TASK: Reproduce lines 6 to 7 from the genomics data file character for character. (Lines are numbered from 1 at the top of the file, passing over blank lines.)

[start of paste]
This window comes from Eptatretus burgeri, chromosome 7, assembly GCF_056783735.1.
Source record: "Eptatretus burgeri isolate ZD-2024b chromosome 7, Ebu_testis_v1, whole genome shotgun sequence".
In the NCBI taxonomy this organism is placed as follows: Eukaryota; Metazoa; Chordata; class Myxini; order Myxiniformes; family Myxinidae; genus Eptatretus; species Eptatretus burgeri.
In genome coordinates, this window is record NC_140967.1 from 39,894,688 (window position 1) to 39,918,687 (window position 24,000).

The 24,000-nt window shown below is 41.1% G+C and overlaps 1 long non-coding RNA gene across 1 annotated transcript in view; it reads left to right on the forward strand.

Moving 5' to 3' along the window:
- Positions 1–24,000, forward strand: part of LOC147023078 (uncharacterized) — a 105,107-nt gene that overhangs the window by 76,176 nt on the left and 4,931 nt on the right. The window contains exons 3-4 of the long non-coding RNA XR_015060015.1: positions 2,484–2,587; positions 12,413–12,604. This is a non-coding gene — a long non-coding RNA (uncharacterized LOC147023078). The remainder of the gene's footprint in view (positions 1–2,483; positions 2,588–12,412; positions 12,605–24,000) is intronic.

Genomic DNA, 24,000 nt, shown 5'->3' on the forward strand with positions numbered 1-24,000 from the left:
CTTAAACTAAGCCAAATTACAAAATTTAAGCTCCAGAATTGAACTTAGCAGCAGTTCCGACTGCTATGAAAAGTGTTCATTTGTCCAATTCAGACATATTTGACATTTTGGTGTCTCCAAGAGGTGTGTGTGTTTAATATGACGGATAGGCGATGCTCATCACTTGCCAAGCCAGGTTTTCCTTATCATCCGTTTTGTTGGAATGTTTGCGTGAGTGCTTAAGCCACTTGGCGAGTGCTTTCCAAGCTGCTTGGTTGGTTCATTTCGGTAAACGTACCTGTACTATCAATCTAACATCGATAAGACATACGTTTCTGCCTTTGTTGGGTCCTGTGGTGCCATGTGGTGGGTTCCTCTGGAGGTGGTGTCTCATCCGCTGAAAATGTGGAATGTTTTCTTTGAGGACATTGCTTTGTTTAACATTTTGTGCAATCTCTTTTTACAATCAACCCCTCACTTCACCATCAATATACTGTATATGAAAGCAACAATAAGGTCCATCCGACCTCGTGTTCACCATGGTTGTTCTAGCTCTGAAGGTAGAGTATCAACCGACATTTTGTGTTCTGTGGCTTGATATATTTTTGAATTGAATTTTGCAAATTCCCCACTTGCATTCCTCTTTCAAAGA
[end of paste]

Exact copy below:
Moving 5' to 3' along the window:
- Positions 1–24,000, forward strand: part of LOC147023078 (uncharacterized) — a 105,107-nt gene that overhangs the window by 76,176 nt on the left and 4,931 nt on the right. The window contains exons 3-4 of the long non-coding RNA XR_015060015.1: positions 2,484–2,587; positions 12,413–12,604. This is a non-coding gene — a long non-coding RNA (uncharacterized LOC147023078). The remainder of the gene's footprint in view (positions 1–2,483; positions 2,588–12,412; positions 12,605–24,000) is intronic.